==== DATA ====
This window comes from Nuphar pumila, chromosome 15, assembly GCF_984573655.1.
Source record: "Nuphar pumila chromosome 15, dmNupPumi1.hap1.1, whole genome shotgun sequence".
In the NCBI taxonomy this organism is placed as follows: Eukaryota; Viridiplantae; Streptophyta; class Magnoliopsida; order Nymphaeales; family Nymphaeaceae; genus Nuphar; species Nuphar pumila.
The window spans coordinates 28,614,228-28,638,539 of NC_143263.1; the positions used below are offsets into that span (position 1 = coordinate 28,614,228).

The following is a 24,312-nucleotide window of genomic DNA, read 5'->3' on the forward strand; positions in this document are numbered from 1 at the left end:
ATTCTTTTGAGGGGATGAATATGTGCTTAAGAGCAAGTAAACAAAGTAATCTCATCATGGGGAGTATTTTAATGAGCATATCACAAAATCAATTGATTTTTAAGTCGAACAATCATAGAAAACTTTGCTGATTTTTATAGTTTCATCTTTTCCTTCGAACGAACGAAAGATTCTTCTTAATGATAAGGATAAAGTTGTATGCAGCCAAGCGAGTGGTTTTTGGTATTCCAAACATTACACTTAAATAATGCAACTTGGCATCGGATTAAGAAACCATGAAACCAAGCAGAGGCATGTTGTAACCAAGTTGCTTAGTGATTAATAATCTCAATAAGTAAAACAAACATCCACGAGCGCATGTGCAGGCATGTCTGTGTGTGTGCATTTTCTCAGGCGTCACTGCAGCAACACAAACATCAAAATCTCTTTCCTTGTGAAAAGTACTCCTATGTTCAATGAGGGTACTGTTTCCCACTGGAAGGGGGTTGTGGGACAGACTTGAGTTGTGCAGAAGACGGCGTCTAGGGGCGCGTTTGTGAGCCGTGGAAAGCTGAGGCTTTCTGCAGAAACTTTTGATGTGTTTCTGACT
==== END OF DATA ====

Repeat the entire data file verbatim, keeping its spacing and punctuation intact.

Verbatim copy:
This window comes from Nuphar pumila, chromosome 15, assembly GCF_984573655.1.
Source record: "Nuphar pumila chromosome 15, dmNupPumi1.hap1.1, whole genome shotgun sequence".
In the NCBI taxonomy this organism is placed as follows: Eukaryota; Viridiplantae; Streptophyta; class Magnoliopsida; order Nymphaeales; family Nymphaeaceae; genus Nuphar; species Nuphar pumila.
The window spans coordinates 28,614,228-28,638,539 of NC_143263.1; the positions used below are offsets into that span (position 1 = coordinate 28,614,228).

The following is a 24,312-nucleotide window of genomic DNA, read 5'->3' on the forward strand; positions in this document are numbered from 1 at the left end:
ATTCTTTTGAGGGGATGAATATGTGCTTAAGAGCAAGTAAACAAAGTAATCTCATCATGGGGAGTATTTTAATGAGCATATCACAAAATCAATTGATTTTTAAGTCGAACAATCATAGAAAACTTTGCTGATTTTTATAGTTTCATCTTTTCCTTCGAACGAACGAAAGATTCTTCTTAATGATAAGGATAAAGTTGTATGCAGCCAAGCGAGTGGTTTTTGGTATTCCAAACATTACACTTAAATAATGCAACTTGGCATCGGATTAAGAAACCATGAAACCAAGCAGAGGCATGTTGTAACCAAGTTGCTTAGTGATTAATAATCTCAATAAGTAAAACAAACATCCACGAGCGCATGTGCAGGCATGTCTGTGTGTGTGCATTTTCTCAGGCGTCACTGCAGCAACACAAACATCAAAATCTCTTTCCTTGTGAAAAGTACTCCTATGTTCAATGAGGGTACTGTTTCCCACTGGAAGGGGGTTGTGGGACAGACTTGAGTTGTGCAGAAGACGGCGTCTAGGGGCGCGTTTGTGAGCCGTGGAAAGCTGAGGCTTTCTGCAGAAACTTTTGATGTGTTTCTGACT